How to render vehicle window transparency in Blender for further compositing in Photoshop.

A tricky situation when compositing a vehicle rendered in Blender Cycles over a backplate is the question of window transparency.

The problem stems from the fact that it is not possible to convey glass diffraction information in an apha channel, since diffraction changes the light rays direction, represented in the render by the distortion visible when seeing objects through a glass material, and an alpha channel can only store transparency information. Cycles’ solution is simply to make glass materials non-transparent to environment HDRIs, probably the most sensible option as Brecht Van Lommel, Cycles’ architect, makes clear in this response to a non-bug report.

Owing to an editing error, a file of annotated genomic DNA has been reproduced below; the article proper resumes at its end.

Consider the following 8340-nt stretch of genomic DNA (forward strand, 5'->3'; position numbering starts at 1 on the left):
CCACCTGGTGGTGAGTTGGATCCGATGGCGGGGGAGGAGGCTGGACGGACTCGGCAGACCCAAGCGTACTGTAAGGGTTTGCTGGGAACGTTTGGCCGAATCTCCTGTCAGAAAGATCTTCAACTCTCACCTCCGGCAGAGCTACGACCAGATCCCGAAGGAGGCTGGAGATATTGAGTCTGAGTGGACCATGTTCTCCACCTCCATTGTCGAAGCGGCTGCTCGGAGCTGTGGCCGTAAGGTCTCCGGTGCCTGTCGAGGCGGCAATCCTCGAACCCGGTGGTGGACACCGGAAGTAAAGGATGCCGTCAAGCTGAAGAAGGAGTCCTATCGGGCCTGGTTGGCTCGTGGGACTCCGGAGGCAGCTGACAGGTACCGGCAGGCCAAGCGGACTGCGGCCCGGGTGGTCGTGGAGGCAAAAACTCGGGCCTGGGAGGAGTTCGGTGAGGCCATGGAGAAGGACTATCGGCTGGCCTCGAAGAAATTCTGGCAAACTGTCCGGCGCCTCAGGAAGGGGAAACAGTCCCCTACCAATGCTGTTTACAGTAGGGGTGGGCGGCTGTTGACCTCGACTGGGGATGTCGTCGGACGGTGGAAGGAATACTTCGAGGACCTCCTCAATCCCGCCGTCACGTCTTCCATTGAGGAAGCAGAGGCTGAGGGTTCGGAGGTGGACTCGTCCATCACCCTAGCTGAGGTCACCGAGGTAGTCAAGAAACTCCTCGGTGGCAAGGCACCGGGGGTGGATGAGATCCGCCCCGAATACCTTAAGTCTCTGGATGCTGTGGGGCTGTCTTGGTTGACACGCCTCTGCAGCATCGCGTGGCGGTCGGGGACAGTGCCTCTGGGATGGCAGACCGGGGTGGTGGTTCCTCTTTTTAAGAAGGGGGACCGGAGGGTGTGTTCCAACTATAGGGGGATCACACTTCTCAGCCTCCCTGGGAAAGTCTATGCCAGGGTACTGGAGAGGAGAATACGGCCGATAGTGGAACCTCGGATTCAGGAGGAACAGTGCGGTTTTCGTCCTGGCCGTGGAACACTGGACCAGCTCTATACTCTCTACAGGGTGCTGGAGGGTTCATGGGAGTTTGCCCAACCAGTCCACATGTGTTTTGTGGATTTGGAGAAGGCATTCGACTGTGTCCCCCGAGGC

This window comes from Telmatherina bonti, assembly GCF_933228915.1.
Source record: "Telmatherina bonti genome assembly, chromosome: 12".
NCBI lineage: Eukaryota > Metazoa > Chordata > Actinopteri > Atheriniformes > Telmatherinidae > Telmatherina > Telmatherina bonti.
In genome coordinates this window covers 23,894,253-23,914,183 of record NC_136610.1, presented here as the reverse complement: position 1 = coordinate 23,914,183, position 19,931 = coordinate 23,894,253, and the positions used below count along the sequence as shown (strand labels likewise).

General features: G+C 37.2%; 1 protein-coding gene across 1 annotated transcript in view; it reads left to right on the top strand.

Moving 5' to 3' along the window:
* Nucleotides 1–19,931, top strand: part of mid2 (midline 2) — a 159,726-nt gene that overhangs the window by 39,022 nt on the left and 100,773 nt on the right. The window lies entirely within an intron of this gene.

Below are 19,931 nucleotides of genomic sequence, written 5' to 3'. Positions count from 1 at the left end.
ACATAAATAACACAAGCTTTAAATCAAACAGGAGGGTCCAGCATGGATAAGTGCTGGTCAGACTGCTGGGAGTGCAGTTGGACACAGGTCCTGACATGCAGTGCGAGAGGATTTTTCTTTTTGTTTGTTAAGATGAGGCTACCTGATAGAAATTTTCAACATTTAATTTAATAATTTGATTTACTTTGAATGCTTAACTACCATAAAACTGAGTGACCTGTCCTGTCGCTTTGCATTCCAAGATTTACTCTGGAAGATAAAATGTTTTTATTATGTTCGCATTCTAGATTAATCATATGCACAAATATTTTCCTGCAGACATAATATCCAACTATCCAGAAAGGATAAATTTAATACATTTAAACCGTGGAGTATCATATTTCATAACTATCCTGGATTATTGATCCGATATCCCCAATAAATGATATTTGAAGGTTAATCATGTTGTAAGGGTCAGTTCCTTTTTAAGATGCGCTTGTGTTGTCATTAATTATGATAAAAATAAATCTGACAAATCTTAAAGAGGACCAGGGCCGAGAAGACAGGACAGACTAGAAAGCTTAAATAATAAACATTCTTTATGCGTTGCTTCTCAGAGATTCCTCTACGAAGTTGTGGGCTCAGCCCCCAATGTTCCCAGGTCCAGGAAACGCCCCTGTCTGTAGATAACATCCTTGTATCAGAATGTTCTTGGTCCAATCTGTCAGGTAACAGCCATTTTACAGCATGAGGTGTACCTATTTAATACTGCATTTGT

The glass shader (on the left) makes the window areas opaque with the HDRI background, but what I really need is the window semi-transparent as on the right. The car model used throughout this article is by natman.

The solution to have glass material renders which can be composited in external applications is simple, but perhaps unsatisfactory depending on where your allegiance to realism stands: instead of a glass node, simply use a transparent one. Gone is the diffraction, but more importantly the transparency is back.

The difference between using a glass and transparent shaders for car windows.

The implication of using the more realistic glass BSDF for automotive renderings as opposed to a transparent one is that the backplate needs to be integrated in the 3D scene, because it’s the only way that the rendering engine will be able to calculate the diffraction through the glass. If external compositing is required, this is currently the way to do it.